Bivacor lands $22M to begin human trials of its magnetic artificial heart

On a scale of cardiac density that begins with Blondie’s heart of glass and ends with the Rolling Stones’ heart of stone, Houston-based startup Bivacor’s artificial ticker falls somewhere in the middle. With a titanium shell, the company's maglev-powered heart device is designed to provide a long-term, life-like alternative to hard-to-get organ transplants.

To make its devices a viable option for the hundreds of thousands of patients with heart failure who either are stuck on a wait list or do not qualify for a transplant at all, Bivacor recently closed a series B funding round for a total of $19 million, which 

was co-led by Cormorant Asset Management and OneVentures, according to the Houston Business Journal.

Bivacor also received another $3 million from the National Institutes of Health, in the form of a small business grant from the National Heart, Lung and Blood Institute.

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The total $22 million haul will be used to continue testing Bivacor’s device and expand the company’s workforce, as it prepares to begin its first human trials.

So far, the device has only been tested in livestock. A study in 2019 showed that, after 90 days, cows implanted with the device were healthy and able to exercise and continued gaining weight at a normal rate.

Bivacor artificial heart
Bivacor's total artificial heart (Bivacor)

Although the first artificial heart was implanted in the 1980s, Bivacor’s is among the first to not include a pneumatic, mechanical pump plus a series of chambers for encouraging blood flow.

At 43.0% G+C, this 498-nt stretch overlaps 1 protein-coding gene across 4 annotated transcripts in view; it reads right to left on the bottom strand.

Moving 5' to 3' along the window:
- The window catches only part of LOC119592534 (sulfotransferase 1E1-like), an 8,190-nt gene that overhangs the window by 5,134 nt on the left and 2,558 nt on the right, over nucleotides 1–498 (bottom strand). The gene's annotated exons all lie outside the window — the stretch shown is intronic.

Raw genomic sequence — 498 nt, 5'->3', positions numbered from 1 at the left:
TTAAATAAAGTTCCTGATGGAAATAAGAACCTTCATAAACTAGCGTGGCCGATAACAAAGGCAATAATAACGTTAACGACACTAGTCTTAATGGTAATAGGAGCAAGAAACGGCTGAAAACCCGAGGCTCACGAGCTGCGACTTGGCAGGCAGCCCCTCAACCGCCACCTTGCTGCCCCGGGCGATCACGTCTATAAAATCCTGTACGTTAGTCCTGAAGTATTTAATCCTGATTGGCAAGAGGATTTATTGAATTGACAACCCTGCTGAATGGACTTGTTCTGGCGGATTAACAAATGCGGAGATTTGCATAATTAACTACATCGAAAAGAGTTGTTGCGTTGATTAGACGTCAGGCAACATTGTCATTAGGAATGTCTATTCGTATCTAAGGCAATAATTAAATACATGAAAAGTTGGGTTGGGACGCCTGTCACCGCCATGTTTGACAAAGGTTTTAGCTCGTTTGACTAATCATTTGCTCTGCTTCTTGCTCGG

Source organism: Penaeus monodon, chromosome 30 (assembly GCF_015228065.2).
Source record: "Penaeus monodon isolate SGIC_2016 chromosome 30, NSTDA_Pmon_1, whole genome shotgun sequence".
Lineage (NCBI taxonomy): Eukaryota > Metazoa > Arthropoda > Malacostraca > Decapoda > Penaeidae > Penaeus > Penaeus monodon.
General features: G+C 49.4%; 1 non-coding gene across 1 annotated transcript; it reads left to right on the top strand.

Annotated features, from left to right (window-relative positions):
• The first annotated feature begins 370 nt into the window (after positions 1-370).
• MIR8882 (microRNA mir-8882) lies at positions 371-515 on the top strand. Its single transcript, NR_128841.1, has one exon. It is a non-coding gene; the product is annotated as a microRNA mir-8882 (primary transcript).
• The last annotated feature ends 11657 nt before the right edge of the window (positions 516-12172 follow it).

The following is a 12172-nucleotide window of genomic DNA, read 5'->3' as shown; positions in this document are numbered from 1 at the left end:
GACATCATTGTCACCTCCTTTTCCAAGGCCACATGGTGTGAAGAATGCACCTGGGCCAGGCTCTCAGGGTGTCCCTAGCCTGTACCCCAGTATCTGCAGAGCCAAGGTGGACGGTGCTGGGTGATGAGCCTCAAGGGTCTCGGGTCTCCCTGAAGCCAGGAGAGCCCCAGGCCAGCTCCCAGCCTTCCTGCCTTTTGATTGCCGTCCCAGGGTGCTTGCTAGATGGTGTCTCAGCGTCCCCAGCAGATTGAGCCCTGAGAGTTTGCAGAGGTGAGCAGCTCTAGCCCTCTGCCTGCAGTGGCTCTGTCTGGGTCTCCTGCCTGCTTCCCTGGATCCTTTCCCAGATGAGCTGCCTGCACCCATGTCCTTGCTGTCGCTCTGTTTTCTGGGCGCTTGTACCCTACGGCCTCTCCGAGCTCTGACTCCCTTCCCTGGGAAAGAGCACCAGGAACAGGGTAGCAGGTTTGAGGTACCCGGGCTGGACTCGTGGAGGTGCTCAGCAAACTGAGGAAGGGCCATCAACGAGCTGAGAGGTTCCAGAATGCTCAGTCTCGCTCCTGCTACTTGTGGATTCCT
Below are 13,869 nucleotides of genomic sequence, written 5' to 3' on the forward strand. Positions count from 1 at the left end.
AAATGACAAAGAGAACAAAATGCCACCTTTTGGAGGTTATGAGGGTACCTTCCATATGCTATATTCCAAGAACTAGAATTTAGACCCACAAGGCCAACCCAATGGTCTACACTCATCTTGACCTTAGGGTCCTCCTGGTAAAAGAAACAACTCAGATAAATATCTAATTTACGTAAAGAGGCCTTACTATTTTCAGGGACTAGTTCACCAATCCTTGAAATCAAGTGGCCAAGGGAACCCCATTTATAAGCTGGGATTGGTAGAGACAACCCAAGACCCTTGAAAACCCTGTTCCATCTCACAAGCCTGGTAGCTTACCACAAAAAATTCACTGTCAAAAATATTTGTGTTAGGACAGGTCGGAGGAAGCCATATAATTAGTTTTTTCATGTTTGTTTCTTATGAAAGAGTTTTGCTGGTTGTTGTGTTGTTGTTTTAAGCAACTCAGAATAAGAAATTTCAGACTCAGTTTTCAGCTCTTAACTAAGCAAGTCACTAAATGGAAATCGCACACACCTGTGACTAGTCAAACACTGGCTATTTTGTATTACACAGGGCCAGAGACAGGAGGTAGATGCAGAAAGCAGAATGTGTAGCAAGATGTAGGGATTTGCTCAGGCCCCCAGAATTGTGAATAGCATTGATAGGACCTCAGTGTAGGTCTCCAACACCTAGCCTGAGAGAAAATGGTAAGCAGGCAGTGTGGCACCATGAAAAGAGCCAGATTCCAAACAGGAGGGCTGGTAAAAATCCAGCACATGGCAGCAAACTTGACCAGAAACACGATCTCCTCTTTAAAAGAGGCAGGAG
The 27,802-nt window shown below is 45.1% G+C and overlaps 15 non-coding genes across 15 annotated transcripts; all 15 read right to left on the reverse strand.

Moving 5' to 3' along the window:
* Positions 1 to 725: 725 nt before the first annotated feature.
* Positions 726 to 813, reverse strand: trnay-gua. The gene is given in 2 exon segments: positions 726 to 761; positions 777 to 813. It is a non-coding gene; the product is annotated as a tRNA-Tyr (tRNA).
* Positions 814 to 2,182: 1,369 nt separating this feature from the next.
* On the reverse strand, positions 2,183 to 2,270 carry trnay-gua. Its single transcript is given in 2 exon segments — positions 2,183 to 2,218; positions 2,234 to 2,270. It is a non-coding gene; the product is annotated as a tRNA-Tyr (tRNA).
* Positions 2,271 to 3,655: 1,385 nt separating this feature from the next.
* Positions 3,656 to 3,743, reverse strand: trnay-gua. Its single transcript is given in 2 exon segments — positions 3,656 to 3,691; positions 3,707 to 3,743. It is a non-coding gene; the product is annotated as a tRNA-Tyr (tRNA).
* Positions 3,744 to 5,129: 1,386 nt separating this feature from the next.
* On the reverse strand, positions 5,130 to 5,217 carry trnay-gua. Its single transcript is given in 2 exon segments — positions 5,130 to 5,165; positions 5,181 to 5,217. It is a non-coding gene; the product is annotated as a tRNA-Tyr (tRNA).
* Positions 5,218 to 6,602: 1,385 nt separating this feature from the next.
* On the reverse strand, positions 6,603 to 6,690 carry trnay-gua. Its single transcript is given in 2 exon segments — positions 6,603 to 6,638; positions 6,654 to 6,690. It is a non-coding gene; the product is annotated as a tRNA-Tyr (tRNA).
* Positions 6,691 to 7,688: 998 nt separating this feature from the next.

The company's device instead relies on a single spinning disk, suspended within a magnetic field, to send blood to the lungs and the rest of the body.

The centrifugal pump is powered by an external battery and  controller, which connects to the artificial heart with a wire through the skin. The company describes the fist-sized device as small enough for a child but also powerful enough for a physically active adult.

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And according to the Bivacor, with only one moving part and a flow-balancing system that automatically adapts to any changes in a patient’s physiology, the titanium-encased device is a much closer mimic of the heart’s natural function than other total artificial hearts.

Plus, because the rotating disk is levitating without causing any kind of friction or mechanical wear, the device can also last much longer than its competitors, with a lifespan of at least 10 years.

Most other total artificial hearts on the market and in development are intended only as stop-gap solutions until a transplant can be obtained. The most widely used—and the only one currently commercially available in the U.S.—is SynCardia’s replacement device, which has been cleared by the FDA only as a “bridge to transplant,” though the company is currently trialing its use as a more permanent, long-term solution.

In addition, like the majority of total artificial hearts, SynCardia’s plastic device recreates the heart’s anatomy, with two Velcro-connected ventricles and four valves to facilitate blood flow. Not only can that complex construction lead to wear and tear over the years, but it also requires patients to carry around a 13-pound air compressor to power the device.